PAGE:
JERUSALEM (AFP) -- Finance Minister Yair Lapid warned Tuesday that Israel was eroding its international support after Washington joined a chorus of criticism of its biggest grab of Palestinian land since the 1980s.
Lapid complained that the cabinet had not been consulted about Sunday's announcement of the confiscation of 4,000 dunams (1,000 acres) of land in the occupied West Bank to pave the way for further settlement building.
"The announcement, which wasn't brought to the cabinet, regarding 900 acres of land for building in Gush Etzion (between Jerusalem and Hebron) harms the State of Israel," Lapid told an economic conference in Tel Aviv.
"Maintaining the support of the world was already challenging, so why was it so urgent to create another crisis with the United States and the world?" he asked.
Lapid, a moderate within the governing coalition, was alluding to widespread international condemnation of the high Palestinian civilian death toll during Israel's 50-day war in Gaza.
Justice Minister Tzipi Livni, another cabinet moderate who served as chief negotiator in abortive US-brokered talks with the Palestinians, had already criticized the land grab.
"It weakens Israel and threatens its security," she said on Monday.
But Economy Minister Naftali Bennett, whose far-right Jewish Home party draws much of its support from the settler lobby, defended the move, saying it was retaliation for the murder of three Israeli teenagers in the West Bank.
"It's 120 years that the world has opposed our construction, and we'll continue to do it," he said, equating settlement building in the West Bank with construction in what is now Israel in the years before its creation in 1948.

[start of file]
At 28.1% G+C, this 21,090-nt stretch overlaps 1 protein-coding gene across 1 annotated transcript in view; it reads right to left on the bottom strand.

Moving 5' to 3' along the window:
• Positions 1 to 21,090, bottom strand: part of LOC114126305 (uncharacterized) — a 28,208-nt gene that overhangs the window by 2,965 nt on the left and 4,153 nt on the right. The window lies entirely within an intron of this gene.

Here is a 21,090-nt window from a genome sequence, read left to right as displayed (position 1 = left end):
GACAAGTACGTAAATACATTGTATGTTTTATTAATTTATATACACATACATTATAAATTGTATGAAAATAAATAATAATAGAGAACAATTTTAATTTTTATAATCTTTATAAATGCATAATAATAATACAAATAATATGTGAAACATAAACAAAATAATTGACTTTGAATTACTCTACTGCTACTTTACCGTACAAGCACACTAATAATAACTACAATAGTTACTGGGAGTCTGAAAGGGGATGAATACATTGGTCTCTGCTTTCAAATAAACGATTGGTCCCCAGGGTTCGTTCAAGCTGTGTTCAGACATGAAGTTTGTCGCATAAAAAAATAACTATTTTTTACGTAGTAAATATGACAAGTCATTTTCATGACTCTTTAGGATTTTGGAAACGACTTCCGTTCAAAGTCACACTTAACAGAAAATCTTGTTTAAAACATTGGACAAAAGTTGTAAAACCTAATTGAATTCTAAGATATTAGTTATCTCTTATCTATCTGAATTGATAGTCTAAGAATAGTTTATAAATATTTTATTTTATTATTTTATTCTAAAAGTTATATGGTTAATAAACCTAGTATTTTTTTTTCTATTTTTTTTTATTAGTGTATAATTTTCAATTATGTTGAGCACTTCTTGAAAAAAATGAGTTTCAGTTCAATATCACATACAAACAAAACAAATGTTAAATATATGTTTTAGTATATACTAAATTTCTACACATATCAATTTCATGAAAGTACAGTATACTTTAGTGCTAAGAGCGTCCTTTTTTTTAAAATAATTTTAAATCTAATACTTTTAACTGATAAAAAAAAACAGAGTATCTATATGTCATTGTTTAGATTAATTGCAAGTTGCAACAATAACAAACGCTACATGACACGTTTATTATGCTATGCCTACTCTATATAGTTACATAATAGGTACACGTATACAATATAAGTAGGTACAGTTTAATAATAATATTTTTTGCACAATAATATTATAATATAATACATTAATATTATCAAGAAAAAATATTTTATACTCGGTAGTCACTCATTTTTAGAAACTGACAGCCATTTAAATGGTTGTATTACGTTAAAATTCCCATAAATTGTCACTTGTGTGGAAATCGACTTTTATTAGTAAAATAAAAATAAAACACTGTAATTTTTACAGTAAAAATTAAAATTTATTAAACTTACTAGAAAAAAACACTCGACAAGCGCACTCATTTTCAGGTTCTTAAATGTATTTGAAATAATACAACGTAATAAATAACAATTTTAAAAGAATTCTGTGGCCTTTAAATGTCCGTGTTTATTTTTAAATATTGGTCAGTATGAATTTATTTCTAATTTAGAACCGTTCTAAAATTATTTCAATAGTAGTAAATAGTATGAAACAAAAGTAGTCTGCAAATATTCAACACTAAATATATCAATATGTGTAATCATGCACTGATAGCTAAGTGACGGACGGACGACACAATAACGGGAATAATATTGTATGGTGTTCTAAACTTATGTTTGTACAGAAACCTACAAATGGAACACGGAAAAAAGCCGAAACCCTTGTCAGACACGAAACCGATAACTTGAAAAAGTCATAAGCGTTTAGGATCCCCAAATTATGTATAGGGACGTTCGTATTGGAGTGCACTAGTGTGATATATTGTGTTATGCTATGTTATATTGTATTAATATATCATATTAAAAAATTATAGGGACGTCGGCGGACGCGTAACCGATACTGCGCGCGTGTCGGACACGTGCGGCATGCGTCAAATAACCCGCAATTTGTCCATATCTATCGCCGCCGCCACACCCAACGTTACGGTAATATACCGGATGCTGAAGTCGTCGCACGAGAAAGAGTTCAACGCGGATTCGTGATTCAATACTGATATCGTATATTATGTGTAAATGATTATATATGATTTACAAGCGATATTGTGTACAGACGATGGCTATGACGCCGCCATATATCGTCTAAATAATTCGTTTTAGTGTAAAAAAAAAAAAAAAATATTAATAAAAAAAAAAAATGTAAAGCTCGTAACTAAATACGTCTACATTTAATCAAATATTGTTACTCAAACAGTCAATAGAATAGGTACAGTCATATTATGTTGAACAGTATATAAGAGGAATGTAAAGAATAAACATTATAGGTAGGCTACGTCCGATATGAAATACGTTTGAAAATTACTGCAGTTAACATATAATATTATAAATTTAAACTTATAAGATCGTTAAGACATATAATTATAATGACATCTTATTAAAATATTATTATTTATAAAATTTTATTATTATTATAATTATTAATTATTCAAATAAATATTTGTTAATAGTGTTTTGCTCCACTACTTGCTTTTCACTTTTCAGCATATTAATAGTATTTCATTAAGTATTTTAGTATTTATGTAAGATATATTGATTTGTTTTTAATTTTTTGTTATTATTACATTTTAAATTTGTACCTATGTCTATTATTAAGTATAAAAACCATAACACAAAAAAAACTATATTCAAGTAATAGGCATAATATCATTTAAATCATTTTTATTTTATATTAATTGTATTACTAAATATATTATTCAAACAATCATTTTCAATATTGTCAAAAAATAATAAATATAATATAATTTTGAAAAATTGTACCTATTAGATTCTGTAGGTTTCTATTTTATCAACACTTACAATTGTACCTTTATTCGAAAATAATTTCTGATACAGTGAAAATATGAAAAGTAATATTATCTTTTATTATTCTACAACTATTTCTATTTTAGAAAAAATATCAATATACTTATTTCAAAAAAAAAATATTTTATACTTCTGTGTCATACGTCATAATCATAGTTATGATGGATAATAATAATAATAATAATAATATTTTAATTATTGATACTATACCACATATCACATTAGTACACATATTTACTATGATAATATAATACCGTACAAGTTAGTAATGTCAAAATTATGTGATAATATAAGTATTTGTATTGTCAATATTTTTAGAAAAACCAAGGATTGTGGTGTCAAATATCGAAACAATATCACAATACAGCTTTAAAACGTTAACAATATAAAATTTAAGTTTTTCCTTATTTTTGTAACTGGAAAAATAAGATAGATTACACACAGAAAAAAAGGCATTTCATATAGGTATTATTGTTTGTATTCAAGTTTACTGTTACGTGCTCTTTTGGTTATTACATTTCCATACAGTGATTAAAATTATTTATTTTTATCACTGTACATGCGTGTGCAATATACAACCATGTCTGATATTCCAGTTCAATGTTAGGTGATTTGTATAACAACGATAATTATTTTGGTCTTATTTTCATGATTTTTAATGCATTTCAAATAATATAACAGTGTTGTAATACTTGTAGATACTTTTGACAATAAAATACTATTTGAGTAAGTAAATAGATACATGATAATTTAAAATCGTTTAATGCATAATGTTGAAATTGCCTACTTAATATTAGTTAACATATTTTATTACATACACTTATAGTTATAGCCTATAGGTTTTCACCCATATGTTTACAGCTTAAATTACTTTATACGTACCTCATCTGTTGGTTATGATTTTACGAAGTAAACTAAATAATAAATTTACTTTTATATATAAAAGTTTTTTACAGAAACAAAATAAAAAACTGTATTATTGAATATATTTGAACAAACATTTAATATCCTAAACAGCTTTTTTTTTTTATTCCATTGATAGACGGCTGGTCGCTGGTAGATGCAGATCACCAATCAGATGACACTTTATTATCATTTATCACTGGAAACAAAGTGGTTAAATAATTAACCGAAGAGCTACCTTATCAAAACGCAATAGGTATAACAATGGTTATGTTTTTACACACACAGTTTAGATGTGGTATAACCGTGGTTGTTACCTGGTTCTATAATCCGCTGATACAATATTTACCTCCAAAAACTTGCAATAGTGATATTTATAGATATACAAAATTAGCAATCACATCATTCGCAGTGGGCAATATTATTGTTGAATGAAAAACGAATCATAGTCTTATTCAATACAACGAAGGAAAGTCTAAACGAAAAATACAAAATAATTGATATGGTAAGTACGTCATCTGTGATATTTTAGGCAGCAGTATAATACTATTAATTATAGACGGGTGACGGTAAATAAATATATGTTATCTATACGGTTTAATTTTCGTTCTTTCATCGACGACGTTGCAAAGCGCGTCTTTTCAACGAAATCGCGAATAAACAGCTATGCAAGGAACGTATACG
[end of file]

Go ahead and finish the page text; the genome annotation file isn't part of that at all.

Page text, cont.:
The international community regards all Jewish settlements in the occupied West Bank, including occupied East Jerusalem, as illegal, and Sunday's announcement by the army drew strong US and UN criticism.
"This announcement, like every other settlement announcement Israel makes, planning step they approve, and construction tender they issue, is counterproductive to Israel's stated goal of a negotiated two-state solution with the Palestinians," a US State Department official said.
"We urge the government of Israel to reverse this decision."
UN Secretary General Ban Ki-moon was "alarmed" by Israel's plans, his spokesman said.
"The seizure of such a large swathe of land risks paving the way for further settlement activity, which -- as the United Nations has reiterated on many occasions -- is illegal under international law and runs totally counter to the pursuit of a two-state solution," the spokesman said.